Before the red zoning I would have recorded my love of Bexley - the hidden gem as we called it - we were the people who truly knew the value of the wetlands and all that it meant to us to live so close to nature in all its glory; to those of us who attended regular plantings there; to those of us who were the amateur photographers who enjoyed the bird life - the treasured memories of the pukekos, the herons, the kingfishers captured back then, so precious now; to those of us who saw the benefits the wetlands offered the school children who while learning to care for their environment were learning their skills outside the classroom - to those of us who knew many of our neighbours before the early hours of Sept 4 2010 - the wake-up call that changed our lives forever.
This app provides us with a place where we can share these treasured memories.
Other memories, the stories I would tell now, as the local MP I found out a whole 10 minutes before the public announcement, that my home was in one of the areas that would be red zoned. I also learned about the areas that were still up in the air; I knew instantly what more uncertainty would mean for them. I can recall the Brooklands residents who found out they were red zoned when they switched on the radio, or called into the dairy, whose owner had dissolved into tears when the journalist came in to find out what she thought about the decision.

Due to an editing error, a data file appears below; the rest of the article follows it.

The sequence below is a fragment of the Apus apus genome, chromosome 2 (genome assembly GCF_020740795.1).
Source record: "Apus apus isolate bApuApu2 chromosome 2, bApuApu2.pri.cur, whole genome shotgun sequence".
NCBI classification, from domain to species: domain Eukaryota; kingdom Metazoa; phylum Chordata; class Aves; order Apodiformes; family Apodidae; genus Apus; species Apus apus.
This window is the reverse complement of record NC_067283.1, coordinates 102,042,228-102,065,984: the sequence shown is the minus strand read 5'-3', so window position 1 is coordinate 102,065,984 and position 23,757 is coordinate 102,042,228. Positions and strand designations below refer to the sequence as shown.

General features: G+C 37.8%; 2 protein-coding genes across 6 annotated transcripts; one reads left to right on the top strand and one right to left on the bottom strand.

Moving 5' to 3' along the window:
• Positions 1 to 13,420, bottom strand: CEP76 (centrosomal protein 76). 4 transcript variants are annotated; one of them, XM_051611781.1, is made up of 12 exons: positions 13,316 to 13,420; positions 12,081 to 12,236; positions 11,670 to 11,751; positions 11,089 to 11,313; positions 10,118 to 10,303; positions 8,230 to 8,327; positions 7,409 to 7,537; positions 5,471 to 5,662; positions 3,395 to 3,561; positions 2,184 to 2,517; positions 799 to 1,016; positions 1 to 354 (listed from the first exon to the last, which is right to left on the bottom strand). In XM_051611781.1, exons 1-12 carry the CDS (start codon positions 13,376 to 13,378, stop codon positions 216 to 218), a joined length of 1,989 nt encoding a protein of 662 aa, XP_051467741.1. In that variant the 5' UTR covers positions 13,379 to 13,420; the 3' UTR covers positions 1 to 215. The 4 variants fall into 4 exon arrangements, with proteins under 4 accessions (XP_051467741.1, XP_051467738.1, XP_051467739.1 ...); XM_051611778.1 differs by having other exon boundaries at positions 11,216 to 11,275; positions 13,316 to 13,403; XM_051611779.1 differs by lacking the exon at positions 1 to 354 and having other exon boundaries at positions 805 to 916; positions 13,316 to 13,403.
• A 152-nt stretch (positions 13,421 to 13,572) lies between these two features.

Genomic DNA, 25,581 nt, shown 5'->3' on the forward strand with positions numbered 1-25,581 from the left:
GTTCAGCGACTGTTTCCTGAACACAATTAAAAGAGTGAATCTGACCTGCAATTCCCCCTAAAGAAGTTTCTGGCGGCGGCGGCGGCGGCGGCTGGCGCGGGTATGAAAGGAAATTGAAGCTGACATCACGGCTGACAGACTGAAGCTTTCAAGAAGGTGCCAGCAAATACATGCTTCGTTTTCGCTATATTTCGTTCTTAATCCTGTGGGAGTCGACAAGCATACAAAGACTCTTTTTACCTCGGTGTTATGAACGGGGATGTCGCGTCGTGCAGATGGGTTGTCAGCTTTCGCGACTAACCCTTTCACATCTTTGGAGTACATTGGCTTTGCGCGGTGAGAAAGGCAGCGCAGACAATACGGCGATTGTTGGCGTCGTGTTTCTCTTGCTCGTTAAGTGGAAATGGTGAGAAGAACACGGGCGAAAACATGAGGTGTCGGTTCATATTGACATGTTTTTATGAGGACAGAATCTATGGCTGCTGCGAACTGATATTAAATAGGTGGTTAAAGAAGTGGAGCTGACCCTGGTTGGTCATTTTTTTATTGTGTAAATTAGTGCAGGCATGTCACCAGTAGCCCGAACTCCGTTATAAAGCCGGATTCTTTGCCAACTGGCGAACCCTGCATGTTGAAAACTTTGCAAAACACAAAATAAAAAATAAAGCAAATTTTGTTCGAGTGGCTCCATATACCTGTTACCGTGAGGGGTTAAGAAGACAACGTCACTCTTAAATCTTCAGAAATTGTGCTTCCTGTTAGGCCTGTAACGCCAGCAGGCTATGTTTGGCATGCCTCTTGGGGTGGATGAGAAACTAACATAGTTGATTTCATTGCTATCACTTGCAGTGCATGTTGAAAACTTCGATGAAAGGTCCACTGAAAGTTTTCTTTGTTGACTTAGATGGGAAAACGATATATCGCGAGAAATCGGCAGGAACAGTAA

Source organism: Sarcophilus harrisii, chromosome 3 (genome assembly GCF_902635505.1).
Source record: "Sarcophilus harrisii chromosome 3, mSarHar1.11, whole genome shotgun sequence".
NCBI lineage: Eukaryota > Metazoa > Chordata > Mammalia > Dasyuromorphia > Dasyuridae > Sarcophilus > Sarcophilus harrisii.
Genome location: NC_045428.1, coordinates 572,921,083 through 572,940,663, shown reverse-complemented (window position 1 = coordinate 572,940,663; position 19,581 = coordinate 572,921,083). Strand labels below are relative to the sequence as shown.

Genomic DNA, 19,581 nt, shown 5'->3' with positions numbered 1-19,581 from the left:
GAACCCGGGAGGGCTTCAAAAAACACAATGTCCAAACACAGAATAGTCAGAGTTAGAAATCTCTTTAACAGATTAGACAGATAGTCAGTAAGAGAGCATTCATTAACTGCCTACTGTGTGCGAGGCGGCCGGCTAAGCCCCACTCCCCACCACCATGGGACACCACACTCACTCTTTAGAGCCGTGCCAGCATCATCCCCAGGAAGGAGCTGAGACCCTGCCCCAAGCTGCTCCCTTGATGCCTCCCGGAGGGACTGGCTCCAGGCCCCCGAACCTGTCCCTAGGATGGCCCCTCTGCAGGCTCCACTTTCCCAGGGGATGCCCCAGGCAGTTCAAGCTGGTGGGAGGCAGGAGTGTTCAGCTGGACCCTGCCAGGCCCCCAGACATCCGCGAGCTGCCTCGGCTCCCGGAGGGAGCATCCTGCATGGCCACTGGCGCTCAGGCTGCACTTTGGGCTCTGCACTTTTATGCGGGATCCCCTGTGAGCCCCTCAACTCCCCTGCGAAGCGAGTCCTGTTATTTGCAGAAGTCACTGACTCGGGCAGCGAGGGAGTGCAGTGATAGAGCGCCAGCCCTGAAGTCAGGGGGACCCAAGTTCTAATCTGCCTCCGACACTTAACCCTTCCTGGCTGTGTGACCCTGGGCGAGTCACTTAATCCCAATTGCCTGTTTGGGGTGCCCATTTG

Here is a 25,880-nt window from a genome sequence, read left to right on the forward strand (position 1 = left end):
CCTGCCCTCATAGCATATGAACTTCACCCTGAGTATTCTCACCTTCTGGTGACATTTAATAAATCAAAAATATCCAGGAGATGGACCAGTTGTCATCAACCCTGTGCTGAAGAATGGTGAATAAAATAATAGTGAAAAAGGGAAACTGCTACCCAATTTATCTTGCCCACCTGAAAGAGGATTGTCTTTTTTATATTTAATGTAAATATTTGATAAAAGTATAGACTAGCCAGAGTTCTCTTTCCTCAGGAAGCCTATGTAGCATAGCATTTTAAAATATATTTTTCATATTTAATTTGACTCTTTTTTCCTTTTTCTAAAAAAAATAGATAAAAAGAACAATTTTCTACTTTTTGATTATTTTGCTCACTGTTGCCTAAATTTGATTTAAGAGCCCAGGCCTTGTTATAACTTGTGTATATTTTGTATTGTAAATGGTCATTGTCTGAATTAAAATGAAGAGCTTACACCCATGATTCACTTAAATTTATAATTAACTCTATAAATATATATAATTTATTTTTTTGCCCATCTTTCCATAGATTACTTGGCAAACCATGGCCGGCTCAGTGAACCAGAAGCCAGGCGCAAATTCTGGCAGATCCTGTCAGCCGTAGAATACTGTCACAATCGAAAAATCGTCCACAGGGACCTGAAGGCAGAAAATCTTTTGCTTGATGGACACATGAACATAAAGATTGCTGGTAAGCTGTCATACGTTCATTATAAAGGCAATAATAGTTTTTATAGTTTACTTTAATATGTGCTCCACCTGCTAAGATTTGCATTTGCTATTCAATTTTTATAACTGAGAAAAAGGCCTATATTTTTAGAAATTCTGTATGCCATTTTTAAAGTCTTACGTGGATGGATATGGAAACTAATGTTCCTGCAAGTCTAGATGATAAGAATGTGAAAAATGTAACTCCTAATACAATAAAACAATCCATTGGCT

I worked through all the issues with people who would come to my office and break down:
The woman we had helped get her rating valuation reduced as she thought it was too high. How could we even have guessed that her rating valuation would be used three years later for a purpose other than for what it was intended.
The home owners who were not insured - the reasons had nothing to do with a deliberate hard-nosed decision to self-insure - the callous and cruel reason given by the government to offer them insufficient money to move on.